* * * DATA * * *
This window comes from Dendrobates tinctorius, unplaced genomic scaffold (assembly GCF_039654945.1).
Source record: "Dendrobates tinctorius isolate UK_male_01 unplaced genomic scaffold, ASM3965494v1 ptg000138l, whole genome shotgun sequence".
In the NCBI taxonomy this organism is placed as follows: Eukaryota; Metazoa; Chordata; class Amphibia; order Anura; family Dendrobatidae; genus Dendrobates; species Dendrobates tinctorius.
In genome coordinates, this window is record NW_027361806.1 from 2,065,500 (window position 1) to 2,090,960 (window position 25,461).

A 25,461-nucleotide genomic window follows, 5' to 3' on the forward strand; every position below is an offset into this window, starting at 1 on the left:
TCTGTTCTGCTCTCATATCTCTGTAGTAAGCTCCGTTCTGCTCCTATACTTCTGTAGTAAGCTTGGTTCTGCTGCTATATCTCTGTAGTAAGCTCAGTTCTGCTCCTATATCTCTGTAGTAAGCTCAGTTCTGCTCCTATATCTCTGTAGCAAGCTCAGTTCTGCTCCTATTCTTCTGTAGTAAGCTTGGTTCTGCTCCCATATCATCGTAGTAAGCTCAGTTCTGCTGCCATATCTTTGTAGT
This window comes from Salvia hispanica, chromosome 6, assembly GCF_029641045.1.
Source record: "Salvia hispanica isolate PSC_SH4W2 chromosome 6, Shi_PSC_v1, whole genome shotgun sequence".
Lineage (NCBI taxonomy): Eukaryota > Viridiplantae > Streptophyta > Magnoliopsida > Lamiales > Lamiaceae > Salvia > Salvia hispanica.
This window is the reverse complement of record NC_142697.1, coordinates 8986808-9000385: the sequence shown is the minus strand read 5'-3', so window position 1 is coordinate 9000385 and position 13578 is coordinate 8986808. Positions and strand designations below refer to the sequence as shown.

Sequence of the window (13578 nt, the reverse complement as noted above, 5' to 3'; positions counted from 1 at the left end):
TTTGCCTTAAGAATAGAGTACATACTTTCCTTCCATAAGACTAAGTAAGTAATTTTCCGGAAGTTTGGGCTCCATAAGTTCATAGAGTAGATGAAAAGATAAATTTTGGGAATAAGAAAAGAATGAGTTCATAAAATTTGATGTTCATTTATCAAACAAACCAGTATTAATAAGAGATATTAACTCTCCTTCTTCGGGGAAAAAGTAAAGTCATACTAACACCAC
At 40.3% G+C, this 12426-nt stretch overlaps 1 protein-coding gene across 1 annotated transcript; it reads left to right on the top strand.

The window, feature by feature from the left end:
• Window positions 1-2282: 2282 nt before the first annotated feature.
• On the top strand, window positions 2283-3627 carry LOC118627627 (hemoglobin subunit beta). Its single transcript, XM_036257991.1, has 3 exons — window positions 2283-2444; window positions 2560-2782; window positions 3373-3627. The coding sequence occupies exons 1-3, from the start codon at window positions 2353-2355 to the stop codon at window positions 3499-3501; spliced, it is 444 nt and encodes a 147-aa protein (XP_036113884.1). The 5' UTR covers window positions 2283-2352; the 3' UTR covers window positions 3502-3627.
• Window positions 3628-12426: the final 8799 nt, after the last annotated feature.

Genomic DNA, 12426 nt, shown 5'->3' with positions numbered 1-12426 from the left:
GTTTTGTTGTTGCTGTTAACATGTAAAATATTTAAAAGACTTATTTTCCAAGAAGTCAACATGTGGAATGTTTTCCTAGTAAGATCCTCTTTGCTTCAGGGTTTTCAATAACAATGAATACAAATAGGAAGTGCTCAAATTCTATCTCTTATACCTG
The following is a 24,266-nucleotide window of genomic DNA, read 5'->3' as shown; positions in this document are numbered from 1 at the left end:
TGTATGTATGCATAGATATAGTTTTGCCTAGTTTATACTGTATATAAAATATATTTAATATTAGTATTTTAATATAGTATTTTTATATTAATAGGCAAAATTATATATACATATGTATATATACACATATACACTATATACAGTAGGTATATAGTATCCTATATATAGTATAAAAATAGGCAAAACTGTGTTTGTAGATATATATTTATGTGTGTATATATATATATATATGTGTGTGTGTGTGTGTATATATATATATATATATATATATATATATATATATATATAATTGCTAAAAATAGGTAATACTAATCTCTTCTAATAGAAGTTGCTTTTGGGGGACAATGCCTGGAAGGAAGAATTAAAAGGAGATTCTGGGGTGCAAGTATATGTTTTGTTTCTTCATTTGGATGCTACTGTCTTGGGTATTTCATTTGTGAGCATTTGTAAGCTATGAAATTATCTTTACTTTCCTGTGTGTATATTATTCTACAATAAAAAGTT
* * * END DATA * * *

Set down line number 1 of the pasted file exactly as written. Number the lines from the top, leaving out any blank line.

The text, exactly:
This window comes from Dendrobates tinctorius, unplaced genomic scaffold (assembly GCF_039654945.1).